DT: That’s where you’re looking for guys who have the drive and the talent and the competitiveness to achieve. If you’re ranking a player in the top 75, you want to know that that guy has the ability by the time he’s a sophomore or junior to be a number one to three guy in the rotation for a major college team. To do that you have to have some substance. There are always going to be some guys who are late bloomers, who are freaky athletes, who just make the list because they have this natural gift. But really what you have to do is try to find out who is going to put in the time to go from good to great. My wife has me hooked on CSI and Criminal Minds, and in this business, I feel that we should be building profiles on guys so that we’re working off of a profile. The profile of Stephen Curry should teach me about the next guy like him a couple of years down the road. If we can establish the profiles of these guys, I really believe that going forward we can identify the guys easier.
RTC: Let’s talk about the always exciting topic of metrics. Scout gives players one to five stars and ranks them overall and by position. Your former competitor Rivals appears to do the same thing. ESPNU ratings are on a scale of one to one hundred. The weakness in the 5-star system as I see it is that it puts a player like Austin Rivers in the same bucket with players who are well behind him in their development. The weakness in the ESPN scale is that is that there is no “real” difference between a 95 and a 98 in most people’s minds, but those scores represent the scope of the entire ESPNU 100 — the top rated player on ESPN gets a 98 this year, while the #100 player gets a 95. You can see where I’m going with this. How can the talent evaluation industry better distinguish between the various forms of the metrics?
DT: There’s a considerable amount of difference [between Rivers and #100 player], and I think there’s room to extrapolate that even further. One thing you have to understand is that every single year there’s a different group of kids and this whole thing is cyclical. You can’t just say that a guy who is #1 in 2005 – he might not be a top ten player in 2010. So you have to look at the context of everything that’s going on. That’s something that people tend to forget when these lists come out and you’re a top 25 guy – well I can tell you that a top 25 guy in the class of 2007, for example, carries a lot more weight than it did in the class of 2005.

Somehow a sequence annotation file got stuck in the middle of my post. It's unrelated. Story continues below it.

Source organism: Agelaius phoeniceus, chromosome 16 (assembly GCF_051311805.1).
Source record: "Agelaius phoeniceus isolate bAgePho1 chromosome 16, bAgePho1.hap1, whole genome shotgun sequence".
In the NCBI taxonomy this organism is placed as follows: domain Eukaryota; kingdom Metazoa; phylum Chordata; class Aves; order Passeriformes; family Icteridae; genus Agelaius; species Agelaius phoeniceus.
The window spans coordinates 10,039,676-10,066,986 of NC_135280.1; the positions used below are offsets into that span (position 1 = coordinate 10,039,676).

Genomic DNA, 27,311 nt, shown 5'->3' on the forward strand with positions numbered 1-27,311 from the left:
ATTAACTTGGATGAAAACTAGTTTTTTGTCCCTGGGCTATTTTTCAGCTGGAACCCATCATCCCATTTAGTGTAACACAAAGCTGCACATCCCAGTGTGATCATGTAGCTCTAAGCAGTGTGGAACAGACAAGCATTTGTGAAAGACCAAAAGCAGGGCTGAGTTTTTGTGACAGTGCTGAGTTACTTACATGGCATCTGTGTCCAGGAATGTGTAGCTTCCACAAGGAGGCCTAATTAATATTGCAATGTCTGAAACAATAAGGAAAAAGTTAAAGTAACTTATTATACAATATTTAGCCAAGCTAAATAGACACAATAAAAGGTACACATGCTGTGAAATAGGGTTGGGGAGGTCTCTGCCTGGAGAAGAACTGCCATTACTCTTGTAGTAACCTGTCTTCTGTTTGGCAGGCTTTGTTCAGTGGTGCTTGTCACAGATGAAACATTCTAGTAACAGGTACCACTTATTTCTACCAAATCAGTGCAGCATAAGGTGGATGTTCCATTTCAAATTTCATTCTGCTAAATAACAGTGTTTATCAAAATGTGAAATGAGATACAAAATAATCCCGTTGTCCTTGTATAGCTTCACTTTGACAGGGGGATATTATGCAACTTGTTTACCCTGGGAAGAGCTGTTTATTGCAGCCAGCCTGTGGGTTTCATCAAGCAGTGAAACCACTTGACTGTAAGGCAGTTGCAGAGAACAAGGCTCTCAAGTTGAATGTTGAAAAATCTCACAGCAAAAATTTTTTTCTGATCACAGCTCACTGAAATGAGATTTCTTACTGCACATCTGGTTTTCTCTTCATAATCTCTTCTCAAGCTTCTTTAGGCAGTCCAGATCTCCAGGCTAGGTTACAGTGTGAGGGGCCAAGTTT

RTC: Do you use any internal metrics to self-evaluate one, three, five years after the fact? And if so, what kinds of things are you looking at?
DT: I actually have a study an intern did for me a couple of years ago – a sophomore at Duke – we did a self-analysis. It’s not like baseball where you have uniform statistics or anything like that. It was more of a self-analysis looking for trends, but we were able at the time to come up with some things that were very applicable. I did it because I decided to take a look at things on a deeper level because of the mistakes made with Adam Morrison, Stephen Curry and Tyrus Thomas. Those things were maddeningly frustrating. So we really went back and looked at it, and it’s time to refresh that study again. By doing a little self-analysis and self-scouting – with the help of a young man named Drew Cannon – I was definitely able to find some trends that needed to be worked on and some identifiable markers. As an example, we found that guys who are in our top 100 and signed with mid-major schools were failing at an amazingly high rate. When you pull the curtain back on that, it was largely due to mid-major schools who were willing to take risks on maybe some guys who had been in some trouble or whose character was a little bit up for debate, or a kid who’s been a multiple-school kid and those guys were having difficulty making the transition to college. Going forward, we were able to weed some kids out because of a marker like that.
RTC: Let’s transition into the current recruiting landscape. The consensus seems to be that Kentucky and Memphis have the top incoming classes, while Harrison Barnes at UNC, Kyrie Irving at Duke and Jared Sullinger at Ohio State are the top incoming individual players. What do you expect to see from each of these teams/players this season? Who do you expect to stand out?